Breckenridge Texan

Saturday’s bike ride organized in memory of Sloan Everett

Saturday’s bike ride organized in memory of Sloan Everett
October 18
19:44 2017

Seven months after Sloan Everett died saving cattle from a wildfire on a ranch in the Texas Panhandle, the Breckenridge community will have an opportunity to commemorate his life with the Sloan Everett Memorial Bike Ride and Tree Dedication, scheduled to begin at 9 a.m. Saturday, Oct. 21, in the Breckenridge City Park.

Everett, who graduated from Breckenridge High School in 2000, was working with Cody Crockett and his girlfriend, Sydney Wallace, on the Franklin Ranch northeast of Amarillo on the afternoon of March 6, 2017. As a fast-moving wildfire threatened some of the cattle that Everett was pasturing on the ranch, he called his wife, Liesl Austin Everett, the daughter of one of the ranch’s owners, and told her that she, their two children and her mother needed to get off of the ranch. Sloan Everett, Crockett and Wallace were moving the cattle to another field when the fire overtook them.

In his resolution to the Texas House of Representatives to honor Everett, Rep. Mike Lang, who represents Stephens County, said, “Though his days were far too few, Sloan Everett lived a life that was rich beyond measure, and he leaves behind a wealth of memories that will be forever cherished by all those who held him dear.”

Around Breckenridge, Everett was well-known for being involved in a variety of activities. In addition to working on the Everett family ranch, he served on the Stephens Memorial Hospital Board of Directors, was active in the student ministry of the First Baptist Church of Breckenridge, and he enjoyed bike riding.

It was the bike riding that led Kyle Fambro to organize this weekend’s memorial bike ride.

“I just thought that it would be a good way to get the community together, a good way to remember Sloan,” Fambro said. “That’s the one aspect – a small aspect, I guess – of who he was, but it’s what I remembered. My connection with him was through riding bikes. He grew up with my brothers, and so that’s how I got to know him better…we’d get together and ride bikes.”

Fambro serves on the Breckenridge Chamber of Commerce board of directors, and the Chamber is hosting the event. The bike ride is free to participate in, and there’s no registration required. The ride is not a race or a contest, said Rhonda Crawford, executive director of the Chamber.

The tree dedication will be at 9 a.m. at the disc golf pavilion in the city part, behind the American Legion building. After the dedication, there will be a reading of bike rules and then the bike ride participants can walk to the Breck Trade Days area, where the ride will start. Note: bike riders may leave their bikes at the ride start point during tree dedication.

The bicycle riders will leave as one group from 301 Dunnigan (Breck Trade Days location) and head south on Dunnigan, turning right (east) on Elliott Street, cross over Breckenridge Avenue (U.S. Highway 183 South) before turning left (south) on Rose Street. Riders will continue down Rose Street before merging onto Highway 183.

There will be three levels of bike routes: the Fun Run will be 5.5 miles long and will go to Texas Tank Trucks and back; the Short Route will be 12 miles long and will go to the Hart Cemetery (at FM 576) and back; and, the Long Route will be 22 miles long and will go to the Gunsight Baptist Church and back.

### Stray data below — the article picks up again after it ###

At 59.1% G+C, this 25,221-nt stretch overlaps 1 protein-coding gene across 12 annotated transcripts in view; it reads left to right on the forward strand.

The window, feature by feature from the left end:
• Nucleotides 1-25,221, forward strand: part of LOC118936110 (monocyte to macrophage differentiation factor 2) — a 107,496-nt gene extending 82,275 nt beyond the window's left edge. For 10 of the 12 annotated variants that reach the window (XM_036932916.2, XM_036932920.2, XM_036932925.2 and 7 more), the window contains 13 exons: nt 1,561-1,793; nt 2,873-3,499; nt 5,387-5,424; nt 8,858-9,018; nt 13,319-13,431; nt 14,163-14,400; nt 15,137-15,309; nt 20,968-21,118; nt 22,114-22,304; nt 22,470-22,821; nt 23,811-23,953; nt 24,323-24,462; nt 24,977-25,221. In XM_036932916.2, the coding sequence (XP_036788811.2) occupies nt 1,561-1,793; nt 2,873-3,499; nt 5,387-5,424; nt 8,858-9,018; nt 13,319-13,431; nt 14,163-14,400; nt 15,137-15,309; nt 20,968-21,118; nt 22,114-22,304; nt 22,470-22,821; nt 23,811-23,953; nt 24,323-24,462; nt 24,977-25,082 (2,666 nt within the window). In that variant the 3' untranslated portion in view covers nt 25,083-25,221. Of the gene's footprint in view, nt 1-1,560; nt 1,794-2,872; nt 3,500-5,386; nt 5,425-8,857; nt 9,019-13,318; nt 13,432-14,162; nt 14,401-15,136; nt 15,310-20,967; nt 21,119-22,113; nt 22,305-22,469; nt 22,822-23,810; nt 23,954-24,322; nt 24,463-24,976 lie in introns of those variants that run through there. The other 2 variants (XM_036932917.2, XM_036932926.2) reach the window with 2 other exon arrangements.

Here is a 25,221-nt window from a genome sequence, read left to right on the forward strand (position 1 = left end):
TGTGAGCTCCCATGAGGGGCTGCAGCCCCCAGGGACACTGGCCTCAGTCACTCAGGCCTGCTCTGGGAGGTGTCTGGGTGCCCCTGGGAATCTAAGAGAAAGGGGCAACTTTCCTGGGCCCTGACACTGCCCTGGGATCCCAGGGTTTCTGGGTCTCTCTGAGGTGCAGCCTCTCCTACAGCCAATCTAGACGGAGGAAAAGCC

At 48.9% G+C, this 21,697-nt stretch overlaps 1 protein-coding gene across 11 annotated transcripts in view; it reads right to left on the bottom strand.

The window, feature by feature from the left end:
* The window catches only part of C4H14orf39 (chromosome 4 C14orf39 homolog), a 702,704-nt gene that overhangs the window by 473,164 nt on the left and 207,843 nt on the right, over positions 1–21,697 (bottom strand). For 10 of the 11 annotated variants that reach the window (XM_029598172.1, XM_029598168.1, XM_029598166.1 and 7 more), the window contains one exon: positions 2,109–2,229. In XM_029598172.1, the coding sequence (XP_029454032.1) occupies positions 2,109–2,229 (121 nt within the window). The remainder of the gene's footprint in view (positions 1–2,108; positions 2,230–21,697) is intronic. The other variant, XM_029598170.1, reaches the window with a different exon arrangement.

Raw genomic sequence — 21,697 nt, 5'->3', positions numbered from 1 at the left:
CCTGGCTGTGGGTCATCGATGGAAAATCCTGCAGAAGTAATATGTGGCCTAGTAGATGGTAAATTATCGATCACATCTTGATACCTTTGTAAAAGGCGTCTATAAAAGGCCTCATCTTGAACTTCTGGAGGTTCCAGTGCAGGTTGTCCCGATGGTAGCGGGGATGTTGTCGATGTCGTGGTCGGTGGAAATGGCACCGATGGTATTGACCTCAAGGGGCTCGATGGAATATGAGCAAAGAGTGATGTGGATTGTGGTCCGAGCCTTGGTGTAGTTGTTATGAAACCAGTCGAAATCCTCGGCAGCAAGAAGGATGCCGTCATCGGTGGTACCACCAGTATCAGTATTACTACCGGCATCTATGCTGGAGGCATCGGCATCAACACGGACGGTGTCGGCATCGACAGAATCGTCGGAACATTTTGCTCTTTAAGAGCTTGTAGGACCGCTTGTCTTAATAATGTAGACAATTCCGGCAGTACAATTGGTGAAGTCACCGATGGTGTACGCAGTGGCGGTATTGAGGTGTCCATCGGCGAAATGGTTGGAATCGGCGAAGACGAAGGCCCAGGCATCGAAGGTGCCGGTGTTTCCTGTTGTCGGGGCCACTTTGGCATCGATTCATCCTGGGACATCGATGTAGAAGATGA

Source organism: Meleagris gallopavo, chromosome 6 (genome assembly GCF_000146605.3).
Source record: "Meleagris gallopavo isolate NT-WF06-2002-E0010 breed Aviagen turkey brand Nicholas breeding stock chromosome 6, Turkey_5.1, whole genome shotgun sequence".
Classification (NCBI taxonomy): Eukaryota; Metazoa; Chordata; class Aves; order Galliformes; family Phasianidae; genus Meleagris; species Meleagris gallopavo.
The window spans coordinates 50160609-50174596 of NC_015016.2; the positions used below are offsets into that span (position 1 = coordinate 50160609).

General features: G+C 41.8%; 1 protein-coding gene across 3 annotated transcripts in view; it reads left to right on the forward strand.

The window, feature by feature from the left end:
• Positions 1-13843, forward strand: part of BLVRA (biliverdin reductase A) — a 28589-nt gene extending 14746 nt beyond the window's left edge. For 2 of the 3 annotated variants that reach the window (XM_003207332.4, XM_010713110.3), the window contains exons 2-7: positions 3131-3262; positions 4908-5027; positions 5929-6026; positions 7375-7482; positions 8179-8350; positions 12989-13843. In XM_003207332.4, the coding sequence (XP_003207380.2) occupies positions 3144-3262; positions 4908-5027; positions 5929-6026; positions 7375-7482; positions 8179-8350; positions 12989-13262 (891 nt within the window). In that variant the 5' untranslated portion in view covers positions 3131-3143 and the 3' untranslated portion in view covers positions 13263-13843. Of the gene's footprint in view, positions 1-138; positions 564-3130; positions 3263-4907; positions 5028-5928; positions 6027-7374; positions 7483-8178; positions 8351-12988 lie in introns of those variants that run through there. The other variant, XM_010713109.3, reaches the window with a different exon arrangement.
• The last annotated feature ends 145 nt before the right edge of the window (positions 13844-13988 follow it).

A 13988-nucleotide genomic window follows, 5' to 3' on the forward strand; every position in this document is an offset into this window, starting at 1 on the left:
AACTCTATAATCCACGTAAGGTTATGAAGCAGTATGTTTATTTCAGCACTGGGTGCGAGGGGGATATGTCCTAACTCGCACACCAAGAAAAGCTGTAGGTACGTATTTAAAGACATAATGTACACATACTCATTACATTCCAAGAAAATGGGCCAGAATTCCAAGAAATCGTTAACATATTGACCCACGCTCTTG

Check points with water will be located along the route, and a SAG wagon will be working the road to assist with any riders who need help. Also, the Breckenridge Police Department and Stephens County Sheriff’s Office will provide assistance for the event.

“(Sloan Everett) regularly did bike rides that would range (from) 20 miles to 50 miles and anywhere in between, and he would compete in races and, of course, prep for those races, too,” said Stephens County Sheriff Will Holt. “And so he’d go on bike rides like that by himself, exercising and preparing for the races, and then he’d race in those races around the state. I got in on the bike ride because Sloan was my good friend and my wife’s first cousin, but as far as the bike ride itself, my role has been handling the highway safety and blocking traffic for the riders and stuff like that.”

Holt said the routes will be marked and officers will be available along the route to help ensure safety. However, he said, the bicyclists need to follow basic safety rules, such as riding on the right side of the roadway, just like a vehicle would.

“We recommend everybody wear a helmet,” he said. “You don’t have to, but we recommend it.”

The bicycle ride is open to people of all ages. “Anybody can ride,” Holt said. “If people don’t want to get on the highway to ride, like if they have really small kids, they’re welcomed to bring their kids and their bicycles to the park and just let them ride around in the park area. That’s perfectly acceptable for really small children.”

Additionally, at the event, the Sheriff’s Office will be registering bicycles for local citizens. “That’s where we take down the make, model, serial number and color of the bicycles and store them in a database here at the Sheriff’s Office,” he said. “That way, if that bicycle is ever stolen, then we have that descriptor and the serial number on file already.”

They also will have the equipment on-hand to engrave bicycles with information or a mark that will allow the bicycle to be identified if it is lost or stolen.

For more information about the Sloan Everett Memorial Bike Ride and Tree Dedication, call the Breckenridge Chamber of Commerce at 254-559-2301.


Story by Carla McKeown and Tony Pilkington

Images and graphics courtesy of the Breckenridge Chamber of Commerce

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